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  1. Oncogene. “Onconase mediated NFKβ downregulation in malignant pleural mesothelioma”
    Retrieved from: Accessed on December 5, 2022.

  2. Genes Cancer. “Ranpirnase Interferes with NF-κB Pathway and MMP9 Activity, Inhibiting Malignant Mesothelioma Cell Invasiveness and Xenograft Growth.” Retrieved from: Accessed on December 5, 2022.

  3. US National Library of Medicine— “ONCONASE Plus Doxorubicin”
    Retrieved from: Accessed on December 5, 2022.

  4. Acta Biochim Biophys Sin (Shanghai), “Combination of onconase and dihydroartemisinin synergistically suppresses growth and angiogenesis of non-small-cell lung carcinoma and malignant mesothelioma.” Retrieved from: Accessed on December 5, 2022.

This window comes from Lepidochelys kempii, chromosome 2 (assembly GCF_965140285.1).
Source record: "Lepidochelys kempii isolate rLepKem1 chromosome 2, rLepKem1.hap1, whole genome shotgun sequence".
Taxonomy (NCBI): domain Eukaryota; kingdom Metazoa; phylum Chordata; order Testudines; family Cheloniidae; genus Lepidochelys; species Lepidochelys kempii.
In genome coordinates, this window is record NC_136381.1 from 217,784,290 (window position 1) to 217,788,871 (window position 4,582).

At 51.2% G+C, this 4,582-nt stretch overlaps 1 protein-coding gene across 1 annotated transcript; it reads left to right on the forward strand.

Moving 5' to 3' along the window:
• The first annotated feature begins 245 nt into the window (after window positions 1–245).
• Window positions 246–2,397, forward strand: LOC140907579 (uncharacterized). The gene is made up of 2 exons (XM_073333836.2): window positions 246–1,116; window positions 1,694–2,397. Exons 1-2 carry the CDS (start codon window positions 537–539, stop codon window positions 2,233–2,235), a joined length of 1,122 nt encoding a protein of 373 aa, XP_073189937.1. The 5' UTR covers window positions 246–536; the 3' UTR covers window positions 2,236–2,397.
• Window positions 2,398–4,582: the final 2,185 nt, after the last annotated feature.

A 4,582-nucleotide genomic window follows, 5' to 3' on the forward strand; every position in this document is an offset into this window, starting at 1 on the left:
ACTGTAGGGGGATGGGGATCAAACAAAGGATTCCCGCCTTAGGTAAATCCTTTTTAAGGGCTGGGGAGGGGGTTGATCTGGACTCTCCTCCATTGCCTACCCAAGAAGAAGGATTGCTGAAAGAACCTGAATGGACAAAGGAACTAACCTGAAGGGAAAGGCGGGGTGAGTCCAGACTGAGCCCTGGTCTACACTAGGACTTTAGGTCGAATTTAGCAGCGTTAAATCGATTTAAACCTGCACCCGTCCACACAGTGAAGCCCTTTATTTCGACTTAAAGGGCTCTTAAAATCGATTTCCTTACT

5. Journal of Clinical Oncology. “Randomized, multicenter phase III study of ranpirnase plus doxorubicin (DOX) versus DOX in patients with unresectable malignant mesothelioma (MM).” Retrieved from: Accessed on December 5, 2022.

  6. Siraj, Y. “Promises of eukaryotic ribonucleases for cancer treatment: a systematic review.” transl med commun 7, 5 (2022). Retrieved from: Accessed on December 5, 2022.

  7. Sun, M., Sun, L., Sun, D. et al. “Targeted delivery of immuno-RNase may improve cancer therapy.” Cancer Cell International 18, 58 (2018). Retrieved from: Accessed on December 5, 2022.

  8. GlobeNewswire. “Orgenesis Completes Acquisition of Tamir Biotechnology, Inc. Assets Including Broad Spectrum Antiviral Platform.” Retrieved from: Accessed on December 5, 2022.